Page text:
Now could be the right time to take a look at the iShares Core S&P/ASX 200 ETF (ASX: IOZ) and Vanguard Australian Shares High Yield ETF (ASX: VHY). Using our internal quantitative analysis, these ETFs seem to offer attractive exposure to the Australian shares sector.
Here’s how we think about the IOZ and VHY ETFs
The iShares IOZ ETF provides exposure to the largest 200 Australian shares, based on market capitalisation. This is a low-cost way to access top Australian companies through a single fund.
The Vanguard VHY ETF provides exposure to the largest dividend-paying Australian shares, based on market capitalisation and forecast dividend yield. It tracks the FTSE Australian High Dividend Yield Index. The index excludes real estate investment trusts (REITs) and caps the total exposure to any sector/industry at 40%.
Get our team’s IOZ ETF review, available free when you click this link: access the free investment report.
To make this article easier to digest, we’ll just study the fees or ‘management expense ratio’ (MER). Using data for December 2020, the IOZ ETF has an MER of 0.09% while the VHY ETF had a yearly fee of 0.25%. As a result, IOZ comes out on top. Keep in mind, a more useful metric to know is the fee quartiles that these ETFs find themselves in (note: quartile 1 is best). Meaning, we take all the Australian shares ETFs in our database and classify them into 4 quartiles, based on their fees. For example, any ETF which has a fee below 0.3% would be considered in our first (best) quartile.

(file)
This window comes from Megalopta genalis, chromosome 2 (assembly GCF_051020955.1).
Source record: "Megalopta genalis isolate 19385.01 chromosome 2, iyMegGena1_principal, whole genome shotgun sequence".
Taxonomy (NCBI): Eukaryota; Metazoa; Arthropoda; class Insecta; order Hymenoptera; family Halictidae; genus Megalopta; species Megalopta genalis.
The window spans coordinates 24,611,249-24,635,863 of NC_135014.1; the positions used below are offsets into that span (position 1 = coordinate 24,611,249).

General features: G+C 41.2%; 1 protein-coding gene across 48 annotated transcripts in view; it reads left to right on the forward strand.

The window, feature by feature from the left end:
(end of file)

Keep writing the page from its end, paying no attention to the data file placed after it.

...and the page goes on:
How we study past performance
Time to look at past returns. Keep in mind, performance isn’t everything — and past performance is not indicative of future performance. It’s just one part of a much bigger picture. The reason we say performance is not everything is because of volatility of financial markets and the economy from one year to the next. Some ETFs and funds can put in a attractive return one year just to generate unsatisfactory returns the next time around. That’s why we prefer three-year or seven-year track records over one-year track records. It can smooth out the temporary performances caused by external factors. Both ETFs have achieved our three-year performance hurdle. As of December 2020, the IOZ ETF had an average annual return of 7.77%. During the same time, the VHY ETF returned 6.22%.
In summary, the VHY ETF ranks higher against our internal scoring methodology but not by much compared to IOZ.
Please, keep in mind, there is much more to choosing a good ETF. That’s why you should now use these skills to find the best ETF you can. If you want the name of our team’s top ETF pick for 2021, keep reading…